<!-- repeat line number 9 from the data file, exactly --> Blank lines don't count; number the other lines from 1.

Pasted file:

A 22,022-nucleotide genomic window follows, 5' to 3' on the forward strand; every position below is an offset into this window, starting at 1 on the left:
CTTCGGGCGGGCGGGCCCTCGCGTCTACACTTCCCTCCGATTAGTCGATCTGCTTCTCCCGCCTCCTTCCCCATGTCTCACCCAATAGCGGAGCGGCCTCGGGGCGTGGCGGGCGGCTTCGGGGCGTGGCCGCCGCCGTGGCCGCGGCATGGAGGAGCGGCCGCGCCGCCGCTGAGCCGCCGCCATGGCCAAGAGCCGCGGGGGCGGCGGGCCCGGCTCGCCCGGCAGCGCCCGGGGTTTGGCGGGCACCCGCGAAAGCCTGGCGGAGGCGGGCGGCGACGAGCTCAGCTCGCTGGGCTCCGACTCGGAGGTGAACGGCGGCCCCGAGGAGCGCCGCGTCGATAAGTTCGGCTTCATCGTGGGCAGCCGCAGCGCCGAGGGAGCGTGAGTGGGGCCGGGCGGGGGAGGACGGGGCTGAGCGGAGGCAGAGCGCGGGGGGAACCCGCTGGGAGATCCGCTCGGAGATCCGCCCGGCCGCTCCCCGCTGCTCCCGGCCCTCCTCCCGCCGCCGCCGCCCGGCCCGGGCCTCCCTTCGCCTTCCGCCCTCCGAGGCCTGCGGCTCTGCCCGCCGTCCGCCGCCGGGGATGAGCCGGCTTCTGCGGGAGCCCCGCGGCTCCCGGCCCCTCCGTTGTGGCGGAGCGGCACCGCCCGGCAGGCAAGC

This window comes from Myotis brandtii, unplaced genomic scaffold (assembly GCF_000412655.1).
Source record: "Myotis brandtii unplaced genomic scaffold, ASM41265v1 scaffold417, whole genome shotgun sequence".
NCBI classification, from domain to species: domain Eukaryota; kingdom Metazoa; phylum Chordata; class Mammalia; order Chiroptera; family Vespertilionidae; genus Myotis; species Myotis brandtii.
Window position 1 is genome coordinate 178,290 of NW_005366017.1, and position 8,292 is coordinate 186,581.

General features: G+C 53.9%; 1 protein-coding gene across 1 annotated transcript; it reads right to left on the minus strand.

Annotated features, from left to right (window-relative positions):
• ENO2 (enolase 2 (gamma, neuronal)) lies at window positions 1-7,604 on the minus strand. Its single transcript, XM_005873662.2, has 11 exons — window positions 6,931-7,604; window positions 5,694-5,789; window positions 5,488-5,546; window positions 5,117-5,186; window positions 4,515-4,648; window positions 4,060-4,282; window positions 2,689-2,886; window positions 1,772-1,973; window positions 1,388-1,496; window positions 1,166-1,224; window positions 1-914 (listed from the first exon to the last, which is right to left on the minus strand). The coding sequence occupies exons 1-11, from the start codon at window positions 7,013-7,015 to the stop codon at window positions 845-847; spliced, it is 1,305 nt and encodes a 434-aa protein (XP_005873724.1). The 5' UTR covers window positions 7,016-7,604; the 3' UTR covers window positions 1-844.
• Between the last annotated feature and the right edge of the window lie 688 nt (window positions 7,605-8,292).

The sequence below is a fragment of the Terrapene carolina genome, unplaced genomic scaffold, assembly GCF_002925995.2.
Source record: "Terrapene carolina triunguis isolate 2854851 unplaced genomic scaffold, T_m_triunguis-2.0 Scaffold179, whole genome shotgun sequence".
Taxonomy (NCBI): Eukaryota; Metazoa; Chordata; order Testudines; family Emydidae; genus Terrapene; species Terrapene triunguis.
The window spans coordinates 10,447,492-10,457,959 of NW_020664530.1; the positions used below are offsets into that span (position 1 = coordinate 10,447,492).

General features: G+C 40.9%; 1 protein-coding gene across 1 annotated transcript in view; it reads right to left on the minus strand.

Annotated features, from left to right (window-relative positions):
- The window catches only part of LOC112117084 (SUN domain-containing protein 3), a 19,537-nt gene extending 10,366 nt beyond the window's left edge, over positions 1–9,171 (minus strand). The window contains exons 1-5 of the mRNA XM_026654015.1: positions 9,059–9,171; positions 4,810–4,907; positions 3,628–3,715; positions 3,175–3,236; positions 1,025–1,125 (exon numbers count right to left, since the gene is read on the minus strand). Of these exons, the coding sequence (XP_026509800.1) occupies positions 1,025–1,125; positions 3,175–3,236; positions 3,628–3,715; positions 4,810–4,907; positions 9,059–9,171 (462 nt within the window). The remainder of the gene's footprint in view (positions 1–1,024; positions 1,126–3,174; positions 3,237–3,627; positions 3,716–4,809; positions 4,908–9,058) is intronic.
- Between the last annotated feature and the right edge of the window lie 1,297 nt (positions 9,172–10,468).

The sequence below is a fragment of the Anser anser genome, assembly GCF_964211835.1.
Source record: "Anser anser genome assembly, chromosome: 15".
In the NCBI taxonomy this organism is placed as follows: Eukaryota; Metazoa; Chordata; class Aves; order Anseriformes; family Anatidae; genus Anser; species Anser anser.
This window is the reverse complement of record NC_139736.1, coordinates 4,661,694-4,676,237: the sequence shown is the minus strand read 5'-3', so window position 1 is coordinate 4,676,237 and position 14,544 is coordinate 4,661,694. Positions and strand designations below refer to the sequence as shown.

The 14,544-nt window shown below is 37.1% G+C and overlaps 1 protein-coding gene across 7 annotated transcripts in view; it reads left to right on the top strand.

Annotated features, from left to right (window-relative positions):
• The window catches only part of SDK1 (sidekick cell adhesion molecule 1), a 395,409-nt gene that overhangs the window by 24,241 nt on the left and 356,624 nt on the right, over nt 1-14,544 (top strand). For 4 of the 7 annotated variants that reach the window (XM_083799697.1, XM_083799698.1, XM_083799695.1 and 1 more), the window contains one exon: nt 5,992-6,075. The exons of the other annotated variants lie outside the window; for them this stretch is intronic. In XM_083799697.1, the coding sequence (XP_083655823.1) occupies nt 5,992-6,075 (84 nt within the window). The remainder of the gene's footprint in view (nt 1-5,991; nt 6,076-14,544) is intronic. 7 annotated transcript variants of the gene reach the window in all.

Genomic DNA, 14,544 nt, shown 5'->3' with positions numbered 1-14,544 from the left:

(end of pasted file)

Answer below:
• ENO2 (enolase 2 (gamma, neuronal)) lies at window positions 1-7,604 on the minus strand. Its single transcript, XM_005873662.2, has 11 exons — window positions 6,931-7,604; window positions 5,694-5,789; window positions 5,488-5,546; window positions 5,117-5,186; window positions 4,515-4,648; window positions 4,060-4,282; window positions 2,689-2,886; window positions 1,772-1,973; window positions 1,388-1,496; window positions 1,166-1,224; window positions 1-914 (listed from the first exon to the last, which is right to left on the minus strand). The coding sequence occupies exons 1-11, from the start codon at window positions 7,013-7,015 to the stop codon at window positions 845-847; spliced, it is 1,305 nt and encodes a 434-aa protein (XP_005873724.1). The 5' UTR covers window positions 7,016-7,604; the 3' UTR covers window positions 1-844.